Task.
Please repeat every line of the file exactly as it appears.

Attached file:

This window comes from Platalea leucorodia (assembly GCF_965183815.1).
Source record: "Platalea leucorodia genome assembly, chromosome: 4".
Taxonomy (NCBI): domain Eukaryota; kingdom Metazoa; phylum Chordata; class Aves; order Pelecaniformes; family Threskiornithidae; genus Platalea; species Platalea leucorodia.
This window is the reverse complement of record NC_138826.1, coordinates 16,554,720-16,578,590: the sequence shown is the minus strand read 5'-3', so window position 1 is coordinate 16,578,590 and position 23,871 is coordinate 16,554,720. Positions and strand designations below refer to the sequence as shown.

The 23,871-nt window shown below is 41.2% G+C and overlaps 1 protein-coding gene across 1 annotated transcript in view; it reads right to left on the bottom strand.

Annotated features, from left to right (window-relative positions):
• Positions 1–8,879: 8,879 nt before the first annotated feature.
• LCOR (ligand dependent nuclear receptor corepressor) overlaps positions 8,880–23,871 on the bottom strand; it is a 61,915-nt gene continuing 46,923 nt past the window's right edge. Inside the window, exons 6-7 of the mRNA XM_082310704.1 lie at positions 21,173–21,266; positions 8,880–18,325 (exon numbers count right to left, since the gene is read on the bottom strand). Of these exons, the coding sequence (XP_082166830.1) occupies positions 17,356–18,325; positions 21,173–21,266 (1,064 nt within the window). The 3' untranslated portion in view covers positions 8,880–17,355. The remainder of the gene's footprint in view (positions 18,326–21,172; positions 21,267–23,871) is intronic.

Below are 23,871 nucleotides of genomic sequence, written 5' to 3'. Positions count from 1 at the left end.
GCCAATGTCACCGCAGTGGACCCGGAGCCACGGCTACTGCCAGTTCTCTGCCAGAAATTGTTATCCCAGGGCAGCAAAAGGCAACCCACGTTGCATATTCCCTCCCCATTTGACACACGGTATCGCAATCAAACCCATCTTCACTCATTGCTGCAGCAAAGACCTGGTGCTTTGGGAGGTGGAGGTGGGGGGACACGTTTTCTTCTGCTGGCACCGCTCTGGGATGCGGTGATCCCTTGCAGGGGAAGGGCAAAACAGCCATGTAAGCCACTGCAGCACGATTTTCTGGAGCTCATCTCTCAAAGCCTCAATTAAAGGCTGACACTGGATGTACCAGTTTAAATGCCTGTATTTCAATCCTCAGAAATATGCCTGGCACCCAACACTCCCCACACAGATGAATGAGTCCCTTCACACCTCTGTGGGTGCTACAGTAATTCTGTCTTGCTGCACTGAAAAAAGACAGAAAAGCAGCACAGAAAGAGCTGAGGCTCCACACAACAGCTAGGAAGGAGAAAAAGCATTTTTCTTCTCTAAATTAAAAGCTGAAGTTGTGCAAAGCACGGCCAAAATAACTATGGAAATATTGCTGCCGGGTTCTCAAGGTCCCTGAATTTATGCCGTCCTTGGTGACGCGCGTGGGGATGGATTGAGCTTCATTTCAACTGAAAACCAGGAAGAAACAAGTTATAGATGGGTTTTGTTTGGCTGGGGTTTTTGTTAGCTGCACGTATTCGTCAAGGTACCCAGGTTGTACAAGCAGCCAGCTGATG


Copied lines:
This window comes from Platalea leucorodia (assembly GCF_965183815.1).
Source record: "Platalea leucorodia genome assembly, chromosome: 4".
Taxonomy (NCBI): domain Eukaryota; kingdom Metazoa; phylum Chordata; class Aves; order Pelecaniformes; family Threskiornithidae; genus Platalea; species Platalea leucorodia.
This window is the reverse complement of record NC_138826.1, coordinates 16,554,720-16,578,590: the sequence shown is the minus strand read 5'-3', so window position 1 is coordinate 16,578,590 and position 23,871 is coordinate 16,554,720. Positions and strand designations below refer to the sequence as shown.

The 23,871-nt window shown below is 41.2% G+C and overlaps 1 protein-coding gene across 1 annotated transcript in view; it reads right to left on the bottom strand.

Annotated features, from left to right (window-relative positions):
• Positions 1–8,879: 8,879 nt before the first annotated feature.
• LCOR (ligand dependent nuclear receptor corepressor) overlaps positions 8,880–23,871 on the bottom strand; it is a 61,915-nt gene continuing 46,923 nt past the window's right edge. Inside the window, exons 6-7 of the mRNA XM_082310704.1 lie at positions 21,173–21,266; positions 8,880–18,325 (exon numbers count right to left, since the gene is read on the bottom strand). Of these exons, the coding sequence (XP_082166830.1) occupies positions 17,356–18,325; positions 21,173–21,266 (1,064 nt within the window). The 3' untranslated portion in view covers positions 8,880–17,355. The remainder of the gene's footprint in view (positions 18,326–21,172; positions 21,267–23,871) is intronic.

Below are 23,871 nucleotides of genomic sequence, written 5' to 3'. Positions count from 1 at the left end.
GCCAATGTCACCGCAGTGGACCCGGAGCCACGGCTACTGCCAGTTCTCTGCCAGAAATTGTTATCCCAGGGCAGCAAAAGGCAACCCACGTTGCATATTCCCTCCCCATTTGACACACGGTATCGCAATCAAACCCATCTTCACTCATTGCTGCAGCAAAGACCTGGTGCTTTGGGAGGTGGAGGTGGGGGGACACGTTTTCTTCTGCTGGCACCGCTCTGGGATGCGGTGATCCCTTGCAGGGGAAGGGCAAAACAGCCATGTAAGCCACTGCAGCACGATTTTCTGGAGCTCATCTCTCAAAGCCTCAATTAAAGGCTGACACTGGATGTACCAGTTTAAATGCCTGTATTTCAATCCTCAGAAATATGCCTGGCACCCAACACTCCCCACACAGATGAATGAGTCCCTTCACACCTCTGTGGGTGCTACAGTAATTCTGTCTTGCTGCACTGAAAAAAGACAGAAAAGCAGCACAGAAAGAGCTGAGGCTCCACACAACAGCTAGGAAGGAGAAAAAGCATTTTTCTTCTCTAAATTAAAAGCTGAAGTTGTGCAAAGCACGGCCAAAATAACTATGGAAATATTGCTGCCGGGTTCTCAAGGTCCCTGAATTTATGCCGTCCTTGGTGACGCGCGTGGGGATGGATTGAGCTTCATTTCAACTGAAAACCAGGAAGAAACAAGTTATAGATGGGTTTTGTTTGGCTGGGGTTTTTGTTAGCTGCACGTATTCGTCAAGGTACCCAGGTTGTACAAGCAGCCAGCTGATG